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Clear pending bills first, House urges governors

By , People Daily Digital
Tuesday, June 22nd, 2021 00:00 | 3 mins read
National Assembly’s Budget and Appropriations Committee chairperson Kanini Kega at a past event. Photo/PD/SAMUEL KARIUKI

Hillary Mageka @hillarymageka

MPs have asked county governments to prioritise pending bills as a first charge in the budget implementation cycle for the financial year 2021/22 before embarking on new financial commitments.

The legislators said accumulation of pending bills at the devolved units as well as lack of transparency in reporting of the pending bills since 2013 is hindering development.

This even as they decried that delayed exchequer releases have contributed to loss of unspent resources at the end of each financial year as well as spanning of bills from one financial year to the other.  

“County governments have pending bills, which include pending remittances to the County Pension Fund amounting to Sh26 billion as at December 31st 2020 and Sh14.57 billion for the Local Authorities Pension Trust Fund as at November 30th, 2020, as indicated by the Report of the Controller of Budget,” Kieni MP Kanini Kega, who chairs the National Assembly’s Budget and Appropriations Committee said.

“With the ceilings of the recurrent budget remaining the same as in the financial year 2020/21, county governments might have a challenge in settling the pending bills and have insufficient resources to meet statutory requirements and offer other services,” Kega added saying that he hopes the directive by Treasury to all government agencies and counties to clear all verified pending bills by June 30th is adhered to.

Enforcing compliance

Last week, Treasury Cabinet Secretary Ukur Yatani reiterated that all verified pending bills must be paid by June 30th before the commencement of the new financial year. 

The CS asked Parliament to suspend funds allocations to public entities which do not adhere to his directive.

“Though the national government has made progress in settling the pending bills, we still have challenges with county governments that still owe suppliers huge amounts.

I urge the House to support our efforts towards enforcing compliance in payment of all verified pending bills by the county governments,” the CS said in his 2021/22 budget statement.

Yatani noted that the delays in payment of pending bills to businesses that have offered services to both the national and county government has affected the liquidity of the entities.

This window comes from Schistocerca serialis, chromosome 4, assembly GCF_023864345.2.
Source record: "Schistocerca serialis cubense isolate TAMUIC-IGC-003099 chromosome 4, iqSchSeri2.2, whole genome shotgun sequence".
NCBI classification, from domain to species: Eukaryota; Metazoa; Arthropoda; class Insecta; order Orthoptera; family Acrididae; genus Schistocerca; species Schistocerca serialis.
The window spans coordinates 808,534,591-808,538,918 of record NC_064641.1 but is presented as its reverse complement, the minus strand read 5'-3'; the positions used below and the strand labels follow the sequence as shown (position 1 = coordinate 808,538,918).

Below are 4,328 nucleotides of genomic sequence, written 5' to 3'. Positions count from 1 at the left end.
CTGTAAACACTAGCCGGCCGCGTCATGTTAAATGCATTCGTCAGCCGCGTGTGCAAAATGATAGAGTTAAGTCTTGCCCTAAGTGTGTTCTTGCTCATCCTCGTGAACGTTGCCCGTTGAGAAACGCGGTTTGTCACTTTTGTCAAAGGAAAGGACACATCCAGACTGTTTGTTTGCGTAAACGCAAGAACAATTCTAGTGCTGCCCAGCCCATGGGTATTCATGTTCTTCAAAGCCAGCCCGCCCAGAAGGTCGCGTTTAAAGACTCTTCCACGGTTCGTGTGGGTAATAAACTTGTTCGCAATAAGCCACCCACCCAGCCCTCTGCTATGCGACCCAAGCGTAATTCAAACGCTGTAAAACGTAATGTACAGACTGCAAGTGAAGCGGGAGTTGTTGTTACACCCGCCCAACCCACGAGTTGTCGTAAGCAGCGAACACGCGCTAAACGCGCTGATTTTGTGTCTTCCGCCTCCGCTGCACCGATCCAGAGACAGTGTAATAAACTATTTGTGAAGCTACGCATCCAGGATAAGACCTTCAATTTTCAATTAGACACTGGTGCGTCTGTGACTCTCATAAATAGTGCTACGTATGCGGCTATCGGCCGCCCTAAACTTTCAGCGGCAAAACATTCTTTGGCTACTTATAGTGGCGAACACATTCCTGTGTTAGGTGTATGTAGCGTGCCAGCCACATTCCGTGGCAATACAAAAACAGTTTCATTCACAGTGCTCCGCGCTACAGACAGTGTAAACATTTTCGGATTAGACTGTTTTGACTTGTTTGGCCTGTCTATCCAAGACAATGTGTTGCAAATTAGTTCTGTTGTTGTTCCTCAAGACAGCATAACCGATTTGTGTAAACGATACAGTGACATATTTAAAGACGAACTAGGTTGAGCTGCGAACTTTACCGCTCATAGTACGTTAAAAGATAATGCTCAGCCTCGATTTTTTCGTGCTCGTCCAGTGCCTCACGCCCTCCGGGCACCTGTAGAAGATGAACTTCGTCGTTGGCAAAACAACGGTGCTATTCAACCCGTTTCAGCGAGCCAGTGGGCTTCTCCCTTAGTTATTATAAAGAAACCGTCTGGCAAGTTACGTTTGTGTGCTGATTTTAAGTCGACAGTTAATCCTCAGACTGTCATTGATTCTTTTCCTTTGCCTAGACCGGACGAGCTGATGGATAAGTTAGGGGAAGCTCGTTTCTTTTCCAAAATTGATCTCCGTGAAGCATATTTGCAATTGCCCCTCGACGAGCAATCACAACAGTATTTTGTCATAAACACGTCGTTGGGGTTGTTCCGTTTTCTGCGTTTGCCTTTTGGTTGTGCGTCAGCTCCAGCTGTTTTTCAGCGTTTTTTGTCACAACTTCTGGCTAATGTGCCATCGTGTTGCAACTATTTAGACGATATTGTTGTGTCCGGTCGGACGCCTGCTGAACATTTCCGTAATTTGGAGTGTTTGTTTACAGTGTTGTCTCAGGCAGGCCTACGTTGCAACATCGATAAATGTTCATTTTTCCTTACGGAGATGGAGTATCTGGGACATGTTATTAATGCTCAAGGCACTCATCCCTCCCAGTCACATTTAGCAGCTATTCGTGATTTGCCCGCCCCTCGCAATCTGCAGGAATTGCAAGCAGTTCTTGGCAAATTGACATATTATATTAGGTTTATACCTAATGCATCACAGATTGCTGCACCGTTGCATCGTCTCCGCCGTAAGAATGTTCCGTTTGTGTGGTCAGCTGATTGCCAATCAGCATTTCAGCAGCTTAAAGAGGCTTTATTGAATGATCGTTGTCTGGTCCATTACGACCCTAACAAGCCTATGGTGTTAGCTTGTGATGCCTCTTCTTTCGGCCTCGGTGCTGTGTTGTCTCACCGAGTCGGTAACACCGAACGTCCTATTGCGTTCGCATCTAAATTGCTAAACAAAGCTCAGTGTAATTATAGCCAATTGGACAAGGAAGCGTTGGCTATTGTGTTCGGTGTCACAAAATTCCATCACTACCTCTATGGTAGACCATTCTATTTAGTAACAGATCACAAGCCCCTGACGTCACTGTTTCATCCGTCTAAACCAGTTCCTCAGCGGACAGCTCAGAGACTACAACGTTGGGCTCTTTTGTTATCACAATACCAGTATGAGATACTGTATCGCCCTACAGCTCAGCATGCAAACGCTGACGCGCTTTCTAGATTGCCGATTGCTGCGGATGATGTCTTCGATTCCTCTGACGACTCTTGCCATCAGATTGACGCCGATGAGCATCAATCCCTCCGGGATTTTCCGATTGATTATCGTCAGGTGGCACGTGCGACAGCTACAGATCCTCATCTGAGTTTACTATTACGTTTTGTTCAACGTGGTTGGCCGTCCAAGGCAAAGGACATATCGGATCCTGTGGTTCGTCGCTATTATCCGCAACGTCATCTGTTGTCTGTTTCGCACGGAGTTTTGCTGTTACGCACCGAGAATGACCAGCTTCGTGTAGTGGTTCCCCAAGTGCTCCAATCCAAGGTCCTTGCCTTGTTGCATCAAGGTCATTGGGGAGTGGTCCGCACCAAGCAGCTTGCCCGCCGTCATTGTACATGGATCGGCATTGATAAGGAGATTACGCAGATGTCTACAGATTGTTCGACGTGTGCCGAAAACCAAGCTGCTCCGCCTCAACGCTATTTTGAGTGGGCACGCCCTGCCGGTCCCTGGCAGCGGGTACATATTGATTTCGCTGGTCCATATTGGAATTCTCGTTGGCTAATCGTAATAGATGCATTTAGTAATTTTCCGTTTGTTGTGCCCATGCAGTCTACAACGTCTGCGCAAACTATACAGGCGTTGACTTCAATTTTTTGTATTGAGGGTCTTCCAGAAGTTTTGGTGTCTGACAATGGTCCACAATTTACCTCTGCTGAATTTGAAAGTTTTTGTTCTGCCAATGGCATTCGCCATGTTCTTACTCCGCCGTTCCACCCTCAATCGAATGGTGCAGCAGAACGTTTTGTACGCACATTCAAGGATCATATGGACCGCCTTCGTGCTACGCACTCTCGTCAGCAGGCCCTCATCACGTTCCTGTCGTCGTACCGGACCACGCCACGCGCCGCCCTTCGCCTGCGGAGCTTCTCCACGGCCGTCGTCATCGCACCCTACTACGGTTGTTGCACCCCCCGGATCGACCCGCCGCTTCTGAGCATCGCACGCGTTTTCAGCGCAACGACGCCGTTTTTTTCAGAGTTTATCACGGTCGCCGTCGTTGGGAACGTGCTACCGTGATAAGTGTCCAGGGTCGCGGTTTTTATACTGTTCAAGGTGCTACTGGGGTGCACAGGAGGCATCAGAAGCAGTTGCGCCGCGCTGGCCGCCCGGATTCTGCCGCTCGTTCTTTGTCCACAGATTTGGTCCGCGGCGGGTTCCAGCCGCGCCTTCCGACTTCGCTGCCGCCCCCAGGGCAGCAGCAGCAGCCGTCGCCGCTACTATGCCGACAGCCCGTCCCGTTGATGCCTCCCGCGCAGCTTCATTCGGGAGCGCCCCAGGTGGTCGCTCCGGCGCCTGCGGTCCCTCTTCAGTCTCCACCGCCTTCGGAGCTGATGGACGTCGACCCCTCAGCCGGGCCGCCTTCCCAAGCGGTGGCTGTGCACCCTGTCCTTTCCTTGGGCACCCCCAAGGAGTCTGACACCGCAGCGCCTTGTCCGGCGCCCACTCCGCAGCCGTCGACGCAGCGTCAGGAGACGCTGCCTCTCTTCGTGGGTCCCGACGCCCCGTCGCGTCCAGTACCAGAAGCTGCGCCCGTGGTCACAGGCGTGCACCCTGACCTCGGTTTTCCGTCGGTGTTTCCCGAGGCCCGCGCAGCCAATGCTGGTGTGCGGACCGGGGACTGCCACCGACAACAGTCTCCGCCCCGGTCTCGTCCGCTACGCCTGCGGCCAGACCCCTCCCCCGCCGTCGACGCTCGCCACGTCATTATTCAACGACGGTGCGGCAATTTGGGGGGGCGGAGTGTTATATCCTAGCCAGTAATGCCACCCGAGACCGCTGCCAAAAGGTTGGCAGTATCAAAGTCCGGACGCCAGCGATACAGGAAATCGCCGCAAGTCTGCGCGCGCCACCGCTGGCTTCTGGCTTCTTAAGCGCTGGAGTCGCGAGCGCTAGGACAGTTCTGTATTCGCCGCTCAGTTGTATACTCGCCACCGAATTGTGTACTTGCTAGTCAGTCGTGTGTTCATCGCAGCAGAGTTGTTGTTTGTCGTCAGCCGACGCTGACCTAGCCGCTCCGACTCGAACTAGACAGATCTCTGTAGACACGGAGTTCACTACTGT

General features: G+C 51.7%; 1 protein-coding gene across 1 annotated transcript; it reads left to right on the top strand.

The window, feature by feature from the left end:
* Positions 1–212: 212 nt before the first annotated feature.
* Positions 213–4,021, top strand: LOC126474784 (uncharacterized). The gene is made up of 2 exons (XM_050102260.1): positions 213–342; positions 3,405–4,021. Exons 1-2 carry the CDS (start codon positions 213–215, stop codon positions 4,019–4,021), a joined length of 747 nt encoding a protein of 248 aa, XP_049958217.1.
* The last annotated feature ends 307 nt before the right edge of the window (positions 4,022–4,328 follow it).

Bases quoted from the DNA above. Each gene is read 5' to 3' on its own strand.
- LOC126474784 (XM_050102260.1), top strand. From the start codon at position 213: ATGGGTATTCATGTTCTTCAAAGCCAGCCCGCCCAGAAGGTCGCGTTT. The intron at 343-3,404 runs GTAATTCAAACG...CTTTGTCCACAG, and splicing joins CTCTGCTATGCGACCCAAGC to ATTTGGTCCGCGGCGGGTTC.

“In a number of cases, this has led to the closure of businesses and affected the livelihoods of the suppliers,” the CS observed.

Wading into the matter, Nominated Senator David ole Sankok asked counties to strictly follow the directive from the National Treasury to clear pending bills to alleviate suffering of individuals and businesses.

“The economy is suffocating because of pending bills. Some persons living with disabilities, through what we call Access to Government Procurement Opportunities (AGPO) for women, youth and PLWDs, had been awarded tenders in county governments, but have not been paid,” Sankok said, adding that some of them have ended up impoverished. Sankok warned governors not to use devolved funds for campaigns.

The legislators spoke during the debate on County Allocation of Revenue Bill (CARA) (Senate Bill No.30 of 2021) last week.

The County Allocation of Revenue Bill is an annual legislation introduced in accordance with the provisions of Article 218 of the Constitution with the objective of equitably allocating the share of national revenue among the 47 counties.

The Senate, on Thursday June 3rd 2021, passed the County Allocation of Revenue Bill, 2021 with amendments and sought concurrence of the National Assembly on it, in accordance with the provisions of Article 112(1)(b) of the Constitution.

The lawmakers have also asked Senate to effectively play its role of  safeguarding devolution by demanding accountability for the funds devolved to counties.

“They represent the 47 counties and their county governments. We know that they are doing a good job.

What we want to ask them is that protecting the interests of the counties must start with demanding accountability for the funds we are sending them to see a clear linkage between monies going and improvement in the lives of the people,” Leader of Majority in the National Assembly Amos Kimunya said.

Majority Whip Emmanuel Wangwe cautioned counties against misusing  public resources appropriated to them.

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